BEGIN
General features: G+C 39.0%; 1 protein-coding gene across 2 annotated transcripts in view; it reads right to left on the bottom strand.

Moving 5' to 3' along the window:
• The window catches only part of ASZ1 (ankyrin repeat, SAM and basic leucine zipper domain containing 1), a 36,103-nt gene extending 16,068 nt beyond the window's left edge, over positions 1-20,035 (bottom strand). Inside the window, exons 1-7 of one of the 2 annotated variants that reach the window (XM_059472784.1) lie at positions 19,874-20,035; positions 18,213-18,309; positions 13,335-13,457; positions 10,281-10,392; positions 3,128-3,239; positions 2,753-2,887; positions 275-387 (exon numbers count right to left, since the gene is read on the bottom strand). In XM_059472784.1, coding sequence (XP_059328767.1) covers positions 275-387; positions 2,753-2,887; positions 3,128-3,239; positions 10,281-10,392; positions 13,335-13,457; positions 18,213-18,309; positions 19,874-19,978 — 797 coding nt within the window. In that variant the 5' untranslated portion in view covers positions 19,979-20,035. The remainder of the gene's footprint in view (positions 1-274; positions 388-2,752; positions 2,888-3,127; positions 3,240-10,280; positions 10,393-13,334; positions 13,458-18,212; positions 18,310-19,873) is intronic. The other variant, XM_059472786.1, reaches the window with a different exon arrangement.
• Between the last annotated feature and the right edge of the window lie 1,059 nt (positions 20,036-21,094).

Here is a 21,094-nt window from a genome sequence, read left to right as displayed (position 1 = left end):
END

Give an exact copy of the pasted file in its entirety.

General features: G+C 39.0%; 1 protein-coding gene across 2 annotated transcripts in view; it reads right to left on the bottom strand.

Moving 5' to 3' along the window:
• The window catches only part of ASZ1 (ankyrin repeat, SAM and basic leucine zipper domain containing 1), a 36,103-nt gene extending 16,068 nt beyond the window's left edge, over positions 1-20,035 (bottom strand). Inside the window, exons 1-7 of one of the 2 annotated variants that reach the window (XM_059472784.1) lie at positions 19,874-20,035; positions 18,213-18,309; positions 13,335-13,457; positions 10,281-10,392; positions 3,128-3,239; positions 2,753-2,887; positions 275-387 (exon numbers count right to left, since the gene is read on the bottom strand). In XM_059472784.1, coding sequence (XP_059328767.1) covers positions 275-387; positions 2,753-2,887; positions 3,128-3,239; positions 10,281-10,392; positions 13,335-13,457; positions 18,213-18,309; positions 19,874-19,978 — 797 coding nt within the window. In that variant the 5' untranslated portion in view covers positions 19,979-20,035. The remainder of the gene's footprint in view (positions 1-274; positions 388-2,752; positions 2,888-3,127; positions 3,240-10,280; positions 10,393-13,334; positions 13,458-18,212; positions 18,310-19,873) is intronic. The other variant, XM_059472786.1, reaches the window with a different exon arrangement.
• Between the last annotated feature and the right edge of the window lie 1,059 nt (positions 20,036-21,094).

Here is a 21,094-nt window from a genome sequence, read left to right as displayed (position 1 = left end):